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1st of June 1993

A Boeing 757-236 was being operated on a scheduled passenger flight from Glasgow (Scotland) to London (England), on this day in 1993. After all the preparations were completed the aircraft taxied to the runway and after receiving the take-off clearance an uneventful take-off run and lift off followed.

The missing panels on the right-hand wing-to-body fairing (source & © AAIB)


During the climb out, for a short period of time, a vibration was felt by the crew. By the time the aircraft reached an altitude of 7000 feet (2100 meters) `the vibrations ceased. During the time of the vibrations, and afterwards, there were no abnormal system indications, cautions or warnings presented to the crew. Based on the lack of alerts and the absence of the vibrations the crew decided to continue to London Heathrow. The flight was uneventful until the aircraft was on the approach to London Heathrow when the crew observed higher than normal vibrations in the airframe.

Apart from the vibrations the remainder of the approach and the landing were uneventful, and after landing the aircraft taxied to its parking position. During an external inspection of the aircraft, it was found that a part of the right-hand wing to body fairing had separated from the aircraft.

The GRP/Hineycomp (Glassfibre Reinforced Plastic) panel that initially separated from the aircraft, measured 3 feet x 4,5 feet (91 cm x 137 cm). This led to the loss of a second panel, L-shaped measuring approximately 5 feet x 5 feet (152 cm x 152 cm). The remnant of the panels fell down into the playground of a primary school, luckily nobody in the playground sustained physical injuries. The panels were transported to London Heathrow and were inspected in conjunction with the damage to the aircraft. The panel was normally secured to the aircraft along with three out of four sides with a row of countersunk fasteners, with the top edge free to move along the fuselage.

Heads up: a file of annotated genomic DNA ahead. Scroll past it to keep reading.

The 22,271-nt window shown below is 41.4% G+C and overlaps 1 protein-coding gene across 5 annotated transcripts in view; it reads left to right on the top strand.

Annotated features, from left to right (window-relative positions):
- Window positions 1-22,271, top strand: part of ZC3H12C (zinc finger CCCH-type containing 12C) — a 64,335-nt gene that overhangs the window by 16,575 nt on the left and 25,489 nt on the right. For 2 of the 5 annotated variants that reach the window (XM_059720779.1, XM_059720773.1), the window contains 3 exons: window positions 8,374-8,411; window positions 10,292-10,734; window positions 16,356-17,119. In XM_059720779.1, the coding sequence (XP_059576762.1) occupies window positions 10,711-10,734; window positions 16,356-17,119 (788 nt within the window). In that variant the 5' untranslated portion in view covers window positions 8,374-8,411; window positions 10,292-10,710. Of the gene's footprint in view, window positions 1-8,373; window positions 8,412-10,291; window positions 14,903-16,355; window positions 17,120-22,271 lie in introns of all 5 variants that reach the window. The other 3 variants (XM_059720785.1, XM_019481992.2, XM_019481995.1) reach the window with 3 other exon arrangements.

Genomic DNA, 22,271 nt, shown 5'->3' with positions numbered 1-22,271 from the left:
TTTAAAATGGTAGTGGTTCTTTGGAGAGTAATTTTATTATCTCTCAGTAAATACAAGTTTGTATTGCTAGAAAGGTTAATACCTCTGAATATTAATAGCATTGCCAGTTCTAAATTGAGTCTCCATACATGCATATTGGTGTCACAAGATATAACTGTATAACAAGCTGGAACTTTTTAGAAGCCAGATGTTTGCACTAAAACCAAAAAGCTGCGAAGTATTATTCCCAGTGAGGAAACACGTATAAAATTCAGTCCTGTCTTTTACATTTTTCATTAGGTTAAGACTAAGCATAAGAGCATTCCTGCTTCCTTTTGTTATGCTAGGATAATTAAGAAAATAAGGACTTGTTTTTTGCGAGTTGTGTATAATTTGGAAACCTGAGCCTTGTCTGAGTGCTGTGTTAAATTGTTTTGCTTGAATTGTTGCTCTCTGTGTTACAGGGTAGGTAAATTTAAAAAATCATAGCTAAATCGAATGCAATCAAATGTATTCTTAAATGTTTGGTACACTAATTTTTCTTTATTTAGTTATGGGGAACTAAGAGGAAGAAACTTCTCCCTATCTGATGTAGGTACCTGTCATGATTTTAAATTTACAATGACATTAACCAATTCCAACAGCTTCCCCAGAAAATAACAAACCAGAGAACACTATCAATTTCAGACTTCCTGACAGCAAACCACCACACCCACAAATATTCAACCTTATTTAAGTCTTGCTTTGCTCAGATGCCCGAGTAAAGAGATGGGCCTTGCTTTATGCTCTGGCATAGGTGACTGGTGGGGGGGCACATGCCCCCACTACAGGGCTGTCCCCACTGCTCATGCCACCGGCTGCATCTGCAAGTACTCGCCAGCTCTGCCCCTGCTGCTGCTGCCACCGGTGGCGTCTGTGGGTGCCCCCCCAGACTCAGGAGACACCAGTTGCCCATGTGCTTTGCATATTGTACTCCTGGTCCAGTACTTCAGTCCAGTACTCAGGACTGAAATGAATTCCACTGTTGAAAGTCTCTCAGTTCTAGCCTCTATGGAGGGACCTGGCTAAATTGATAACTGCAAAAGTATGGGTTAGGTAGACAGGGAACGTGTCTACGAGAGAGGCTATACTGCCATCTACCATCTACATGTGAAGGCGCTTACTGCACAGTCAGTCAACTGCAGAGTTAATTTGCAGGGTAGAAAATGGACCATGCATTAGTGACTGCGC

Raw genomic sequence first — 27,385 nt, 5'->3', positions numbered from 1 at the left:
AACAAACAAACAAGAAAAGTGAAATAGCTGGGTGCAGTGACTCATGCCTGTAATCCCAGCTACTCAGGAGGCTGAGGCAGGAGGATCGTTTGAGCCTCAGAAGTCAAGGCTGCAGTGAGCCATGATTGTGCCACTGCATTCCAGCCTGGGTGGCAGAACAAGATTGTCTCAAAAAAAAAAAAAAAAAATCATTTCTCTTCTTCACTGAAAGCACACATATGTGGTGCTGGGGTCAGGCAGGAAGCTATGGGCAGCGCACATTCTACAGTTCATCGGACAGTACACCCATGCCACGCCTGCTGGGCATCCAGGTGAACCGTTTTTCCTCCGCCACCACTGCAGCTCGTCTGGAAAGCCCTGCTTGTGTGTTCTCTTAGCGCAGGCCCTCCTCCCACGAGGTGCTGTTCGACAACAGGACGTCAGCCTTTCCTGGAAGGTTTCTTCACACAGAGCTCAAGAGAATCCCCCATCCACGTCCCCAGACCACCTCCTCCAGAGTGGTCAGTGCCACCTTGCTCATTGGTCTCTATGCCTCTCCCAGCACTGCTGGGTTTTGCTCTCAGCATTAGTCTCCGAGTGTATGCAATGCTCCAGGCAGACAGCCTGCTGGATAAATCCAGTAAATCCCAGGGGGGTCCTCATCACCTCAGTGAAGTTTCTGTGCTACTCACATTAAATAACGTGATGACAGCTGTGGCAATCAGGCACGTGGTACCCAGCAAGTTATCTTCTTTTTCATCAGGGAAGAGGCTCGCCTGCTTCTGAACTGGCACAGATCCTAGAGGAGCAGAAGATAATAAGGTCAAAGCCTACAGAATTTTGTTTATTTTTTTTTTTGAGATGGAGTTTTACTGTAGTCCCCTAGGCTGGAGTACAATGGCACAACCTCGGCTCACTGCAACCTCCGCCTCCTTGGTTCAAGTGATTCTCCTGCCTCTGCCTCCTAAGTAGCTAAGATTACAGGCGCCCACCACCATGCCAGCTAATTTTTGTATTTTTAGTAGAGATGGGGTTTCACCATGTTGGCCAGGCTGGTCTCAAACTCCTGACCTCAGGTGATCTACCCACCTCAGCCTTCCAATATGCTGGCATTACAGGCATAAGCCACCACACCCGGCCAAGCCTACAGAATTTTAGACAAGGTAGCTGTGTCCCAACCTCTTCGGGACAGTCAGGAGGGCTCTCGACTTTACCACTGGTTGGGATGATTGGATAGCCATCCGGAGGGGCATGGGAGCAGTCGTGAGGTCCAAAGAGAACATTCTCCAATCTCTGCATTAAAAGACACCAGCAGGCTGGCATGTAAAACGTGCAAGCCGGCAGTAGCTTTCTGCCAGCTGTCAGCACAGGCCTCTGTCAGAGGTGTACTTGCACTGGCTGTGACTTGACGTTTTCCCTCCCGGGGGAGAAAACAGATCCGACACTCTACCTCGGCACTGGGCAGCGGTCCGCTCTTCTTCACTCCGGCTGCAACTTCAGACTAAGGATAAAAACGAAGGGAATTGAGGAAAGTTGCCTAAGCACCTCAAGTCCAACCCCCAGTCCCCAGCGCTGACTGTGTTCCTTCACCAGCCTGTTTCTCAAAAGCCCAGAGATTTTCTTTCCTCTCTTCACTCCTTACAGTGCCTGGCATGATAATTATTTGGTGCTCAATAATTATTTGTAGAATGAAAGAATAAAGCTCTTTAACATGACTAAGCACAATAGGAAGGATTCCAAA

Close up of the missing panels (Source & © AAIB)

It was determined that a considerable amount of fasteners had not been installed on the panels, mainly on the leading edge of the panel. This was based on the lack of damage to the fastener holes on the panels A subsequent test of the friction locking properties of the anchor nuts on the aircraft to determine the ability to retain the fasteners s was carried out. This test revealed that all the nuts associated with fasteners that were missing on the aircraft had lost their locking properties.

The fasteners could be screwed in and out without any effort using finger strength.


As a result of this finding, the operator carried out a fleetwide check, which revealed that on 75% of the fleet the particular panels had loose or missing fasteners. These and other findings resulted in an amended maintenance program for the operator's Boeing 757 fleet. More details on this incident are available in the report on the incident which was published by the British Air Accident Investigation Branch. Click here for access to the report.

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